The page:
Throughout December, to celebrate the 25th anniversary of Martha Stewart Living magazine, I will examine 25 of the most memorable and influential people, moments and milestones at Martha Stewart's company over the last quarter century: the Martha Moments that fans are especially grateful for. I hope you enjoy these reflections on twenty-five years of excellence!
DECEMBER 18: THE WRITING
If the writing in a magazine is not effective, informative, interesting and entertaining, I don't read it. Thankfully, the writing in Martha Stewart Living magazine has been of excellent quality from the very first issue. It is impossible to list all of the things that Martha's magazines have taught me over the years and that information was mostly imparted to me through the writing. The research involved in many of the stories in the magazine is often not celebrated by the reader but it is what sets Martha's magazine apart from its competitors. Few other magazines in this category reach out to experts and even fewer take the time to synthesize the information learned into a cohesive, interesting article on the subject.
The tone of Martha Stewart Living is instructive but gentle, nudging in its insistence that the reader should really try to make this cake herself. It is never condescending or too "high-brow" for the average reader, although it does ask the reader to be open to learning and to aspire to curiosity.
There have been many wonderful essays and editorials over the years that I still refer back to. Writers like Bunny Wong, Amy Conway, Susan Heeger, Margaret Roach...They all took the time to celebrate the joys of homekeeping and gardening by penning articles that meant something to the reader and I remember their names because they were very good at what they did.
One of my favourite columns in the magazine was Martha's "Remembering" column, which always appeared on the very last page of each issue. The column was pulled in 2004 as Martha faced her legal challenges but each column contains some of the most fondly cherished words from her magazine. With the holidays just around the corner, I thought I would share one of Martha's "Remembering" columns here on the blog. It is my favourite entry. I hope you enjoy it.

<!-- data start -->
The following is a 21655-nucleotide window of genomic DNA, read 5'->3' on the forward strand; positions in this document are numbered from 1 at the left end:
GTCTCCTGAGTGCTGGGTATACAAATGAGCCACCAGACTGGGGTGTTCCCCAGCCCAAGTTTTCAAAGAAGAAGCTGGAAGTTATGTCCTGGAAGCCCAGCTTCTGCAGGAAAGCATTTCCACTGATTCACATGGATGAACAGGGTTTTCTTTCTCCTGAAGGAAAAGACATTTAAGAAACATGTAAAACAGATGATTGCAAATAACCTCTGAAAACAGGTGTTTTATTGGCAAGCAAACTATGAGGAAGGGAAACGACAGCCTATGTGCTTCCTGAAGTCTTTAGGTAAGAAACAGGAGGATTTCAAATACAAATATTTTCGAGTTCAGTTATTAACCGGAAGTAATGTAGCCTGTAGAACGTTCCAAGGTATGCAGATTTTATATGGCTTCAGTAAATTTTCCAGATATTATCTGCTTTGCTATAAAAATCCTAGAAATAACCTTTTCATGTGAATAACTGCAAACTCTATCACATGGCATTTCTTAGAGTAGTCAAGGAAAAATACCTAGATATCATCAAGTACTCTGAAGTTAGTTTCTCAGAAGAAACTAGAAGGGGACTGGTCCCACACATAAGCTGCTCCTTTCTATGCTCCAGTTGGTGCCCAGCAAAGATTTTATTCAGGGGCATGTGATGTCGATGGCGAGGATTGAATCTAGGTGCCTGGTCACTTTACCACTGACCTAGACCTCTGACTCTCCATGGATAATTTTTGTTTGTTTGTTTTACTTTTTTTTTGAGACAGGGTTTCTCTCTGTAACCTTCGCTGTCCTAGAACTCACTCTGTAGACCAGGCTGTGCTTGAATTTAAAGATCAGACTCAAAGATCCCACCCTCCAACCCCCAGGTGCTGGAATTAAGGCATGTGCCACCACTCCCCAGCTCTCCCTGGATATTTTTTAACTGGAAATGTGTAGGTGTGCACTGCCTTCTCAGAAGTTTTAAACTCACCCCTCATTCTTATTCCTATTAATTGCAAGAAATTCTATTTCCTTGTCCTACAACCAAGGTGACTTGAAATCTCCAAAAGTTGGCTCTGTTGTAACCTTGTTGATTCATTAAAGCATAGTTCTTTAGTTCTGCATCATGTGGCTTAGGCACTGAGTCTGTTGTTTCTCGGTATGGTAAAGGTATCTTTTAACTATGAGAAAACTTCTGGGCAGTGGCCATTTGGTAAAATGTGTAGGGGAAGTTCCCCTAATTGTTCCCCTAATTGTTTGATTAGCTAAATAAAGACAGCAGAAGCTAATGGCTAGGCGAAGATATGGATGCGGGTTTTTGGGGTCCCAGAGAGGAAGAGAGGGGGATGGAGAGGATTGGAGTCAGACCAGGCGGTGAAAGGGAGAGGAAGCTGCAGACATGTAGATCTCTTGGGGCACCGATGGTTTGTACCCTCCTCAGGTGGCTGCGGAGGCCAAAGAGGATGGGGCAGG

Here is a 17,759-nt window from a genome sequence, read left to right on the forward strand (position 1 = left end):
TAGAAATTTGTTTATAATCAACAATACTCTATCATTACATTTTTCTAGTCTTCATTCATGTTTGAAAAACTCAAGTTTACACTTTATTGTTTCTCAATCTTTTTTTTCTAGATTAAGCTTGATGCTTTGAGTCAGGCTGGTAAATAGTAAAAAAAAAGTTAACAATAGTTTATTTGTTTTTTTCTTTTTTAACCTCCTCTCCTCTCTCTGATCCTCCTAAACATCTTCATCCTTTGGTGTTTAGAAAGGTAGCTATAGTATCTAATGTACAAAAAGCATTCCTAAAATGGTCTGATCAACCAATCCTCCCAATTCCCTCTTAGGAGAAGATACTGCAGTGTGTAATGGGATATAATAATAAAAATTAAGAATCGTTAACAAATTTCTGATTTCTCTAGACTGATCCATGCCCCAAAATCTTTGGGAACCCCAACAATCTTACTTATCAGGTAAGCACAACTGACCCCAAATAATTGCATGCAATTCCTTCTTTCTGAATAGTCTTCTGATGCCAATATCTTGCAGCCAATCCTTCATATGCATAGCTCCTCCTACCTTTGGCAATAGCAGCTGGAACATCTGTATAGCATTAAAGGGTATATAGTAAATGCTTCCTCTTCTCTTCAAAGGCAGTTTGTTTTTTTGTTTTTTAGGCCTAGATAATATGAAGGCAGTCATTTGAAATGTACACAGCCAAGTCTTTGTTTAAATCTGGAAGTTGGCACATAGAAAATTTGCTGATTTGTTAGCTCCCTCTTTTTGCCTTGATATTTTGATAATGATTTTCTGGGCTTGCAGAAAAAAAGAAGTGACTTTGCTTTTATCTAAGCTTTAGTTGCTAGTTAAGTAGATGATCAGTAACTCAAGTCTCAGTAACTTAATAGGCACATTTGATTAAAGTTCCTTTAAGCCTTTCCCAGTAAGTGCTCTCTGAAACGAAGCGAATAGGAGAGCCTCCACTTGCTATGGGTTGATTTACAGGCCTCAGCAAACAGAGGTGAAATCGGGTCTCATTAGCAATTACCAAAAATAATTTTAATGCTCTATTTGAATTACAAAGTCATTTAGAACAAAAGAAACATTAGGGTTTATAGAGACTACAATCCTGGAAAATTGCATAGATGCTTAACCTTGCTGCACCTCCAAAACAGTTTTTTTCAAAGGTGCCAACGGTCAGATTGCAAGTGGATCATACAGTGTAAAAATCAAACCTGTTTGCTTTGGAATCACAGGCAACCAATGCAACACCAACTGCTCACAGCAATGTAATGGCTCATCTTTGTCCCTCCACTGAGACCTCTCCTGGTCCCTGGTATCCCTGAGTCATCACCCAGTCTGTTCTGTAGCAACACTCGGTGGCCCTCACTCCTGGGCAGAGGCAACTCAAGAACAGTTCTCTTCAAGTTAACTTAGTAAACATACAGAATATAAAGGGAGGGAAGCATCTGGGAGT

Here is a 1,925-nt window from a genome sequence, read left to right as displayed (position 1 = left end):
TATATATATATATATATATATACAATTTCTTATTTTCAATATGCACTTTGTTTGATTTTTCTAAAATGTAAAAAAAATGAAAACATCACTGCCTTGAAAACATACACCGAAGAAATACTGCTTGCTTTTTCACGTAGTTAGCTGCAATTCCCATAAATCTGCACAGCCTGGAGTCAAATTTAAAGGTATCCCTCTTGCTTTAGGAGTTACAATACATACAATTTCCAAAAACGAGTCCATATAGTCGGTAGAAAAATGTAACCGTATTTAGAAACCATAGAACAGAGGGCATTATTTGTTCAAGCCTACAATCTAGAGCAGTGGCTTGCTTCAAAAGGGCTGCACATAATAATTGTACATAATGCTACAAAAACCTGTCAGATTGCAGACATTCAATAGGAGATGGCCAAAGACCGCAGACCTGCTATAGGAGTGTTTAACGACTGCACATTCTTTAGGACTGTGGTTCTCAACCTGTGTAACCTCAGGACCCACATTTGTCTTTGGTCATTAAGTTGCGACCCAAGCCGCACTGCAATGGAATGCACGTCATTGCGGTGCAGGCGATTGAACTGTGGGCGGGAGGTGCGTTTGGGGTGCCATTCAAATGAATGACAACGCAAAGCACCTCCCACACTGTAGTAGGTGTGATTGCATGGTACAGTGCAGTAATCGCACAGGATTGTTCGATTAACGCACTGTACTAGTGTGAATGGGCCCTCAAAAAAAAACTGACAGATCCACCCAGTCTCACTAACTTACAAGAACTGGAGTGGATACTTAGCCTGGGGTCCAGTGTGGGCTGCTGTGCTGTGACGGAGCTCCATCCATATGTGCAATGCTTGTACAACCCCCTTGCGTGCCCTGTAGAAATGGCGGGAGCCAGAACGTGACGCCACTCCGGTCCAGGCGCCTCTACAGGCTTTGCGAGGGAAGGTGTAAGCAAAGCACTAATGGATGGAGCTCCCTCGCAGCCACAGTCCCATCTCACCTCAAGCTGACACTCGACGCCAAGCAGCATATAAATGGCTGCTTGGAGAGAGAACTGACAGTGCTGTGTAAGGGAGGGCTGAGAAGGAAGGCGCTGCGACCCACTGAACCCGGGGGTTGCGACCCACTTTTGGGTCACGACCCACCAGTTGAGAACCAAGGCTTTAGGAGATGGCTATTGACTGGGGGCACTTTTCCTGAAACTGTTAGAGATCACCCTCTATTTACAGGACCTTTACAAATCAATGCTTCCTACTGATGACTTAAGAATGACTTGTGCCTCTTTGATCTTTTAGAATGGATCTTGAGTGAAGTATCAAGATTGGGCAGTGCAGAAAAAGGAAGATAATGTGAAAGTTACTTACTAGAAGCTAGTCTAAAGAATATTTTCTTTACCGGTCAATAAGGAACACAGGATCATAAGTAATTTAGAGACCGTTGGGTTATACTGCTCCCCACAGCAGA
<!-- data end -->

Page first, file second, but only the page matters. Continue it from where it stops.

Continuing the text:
REMEMBERING CHRISTMAS PAST
By Martha Stewart
When my daughter was only a month old, we found our country house in a remote section of the Berkshire Mountains in Middlefield, Massachusetts. We had allotted a very small budget to the purchase of a weekend place, a refuge from New York City where I could garden, Andy could build, and Alexis, our only child, could grown and thrive in the pure mountain air.
We bought a one-room schoolhouse on Clark Wright Road to which three small rooms had been added over the years. The house had no bathroom and no running water, only a rain barrell under the leader from the roof gutter and plenty of ice-cold mountain water from a stream about a quarter-mile away. We took turns, Andy and I, lugging water in large pails from the stream to cook with, wash up with, and drink. It was always a pleasure to be there in warm weather, but in winter the place took on a special charm. For Alexis's fourth Christmas, we decided to attempt a holiday with no relatives, no heat, and no frills. Perhaps this is why it remains, in both my and Alexis's memories, one of our happiest times together.